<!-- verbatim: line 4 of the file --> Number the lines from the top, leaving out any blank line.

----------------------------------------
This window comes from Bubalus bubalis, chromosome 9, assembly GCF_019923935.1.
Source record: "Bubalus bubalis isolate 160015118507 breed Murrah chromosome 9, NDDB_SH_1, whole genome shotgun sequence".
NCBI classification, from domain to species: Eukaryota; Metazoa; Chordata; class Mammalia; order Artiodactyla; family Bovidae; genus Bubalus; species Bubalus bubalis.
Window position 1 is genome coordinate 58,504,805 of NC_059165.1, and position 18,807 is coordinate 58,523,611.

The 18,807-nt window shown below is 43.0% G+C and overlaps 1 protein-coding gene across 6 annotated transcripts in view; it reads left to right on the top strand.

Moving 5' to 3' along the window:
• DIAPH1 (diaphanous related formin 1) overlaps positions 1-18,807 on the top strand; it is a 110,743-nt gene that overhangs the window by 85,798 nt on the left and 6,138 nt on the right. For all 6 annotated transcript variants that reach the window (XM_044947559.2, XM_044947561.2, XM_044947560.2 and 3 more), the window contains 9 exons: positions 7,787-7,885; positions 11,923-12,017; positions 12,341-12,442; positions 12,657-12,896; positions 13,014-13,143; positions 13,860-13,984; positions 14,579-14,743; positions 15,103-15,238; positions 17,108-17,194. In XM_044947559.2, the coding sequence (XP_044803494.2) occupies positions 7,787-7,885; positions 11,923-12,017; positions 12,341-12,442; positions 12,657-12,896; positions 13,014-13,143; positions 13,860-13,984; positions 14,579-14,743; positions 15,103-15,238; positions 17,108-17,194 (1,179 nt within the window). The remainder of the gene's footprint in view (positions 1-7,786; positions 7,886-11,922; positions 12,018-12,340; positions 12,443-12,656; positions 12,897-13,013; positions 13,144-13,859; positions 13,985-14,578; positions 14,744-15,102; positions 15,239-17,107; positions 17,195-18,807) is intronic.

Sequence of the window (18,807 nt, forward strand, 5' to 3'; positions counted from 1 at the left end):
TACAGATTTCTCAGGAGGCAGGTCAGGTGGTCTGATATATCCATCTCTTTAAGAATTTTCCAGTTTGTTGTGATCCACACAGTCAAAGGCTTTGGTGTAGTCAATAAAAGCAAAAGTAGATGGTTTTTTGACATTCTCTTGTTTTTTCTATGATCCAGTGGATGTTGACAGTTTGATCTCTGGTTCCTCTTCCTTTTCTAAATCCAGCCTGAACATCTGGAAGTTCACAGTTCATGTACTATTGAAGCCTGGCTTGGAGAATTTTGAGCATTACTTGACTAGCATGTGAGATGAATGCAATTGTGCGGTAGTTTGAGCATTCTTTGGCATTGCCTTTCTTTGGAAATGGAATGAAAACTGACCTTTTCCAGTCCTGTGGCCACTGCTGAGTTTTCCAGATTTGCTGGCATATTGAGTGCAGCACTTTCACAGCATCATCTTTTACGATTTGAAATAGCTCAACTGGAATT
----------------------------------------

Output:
Window position 1 is genome coordinate 58,504,805 of NC_059165.1, and position 18,807 is coordinate 58,523,611.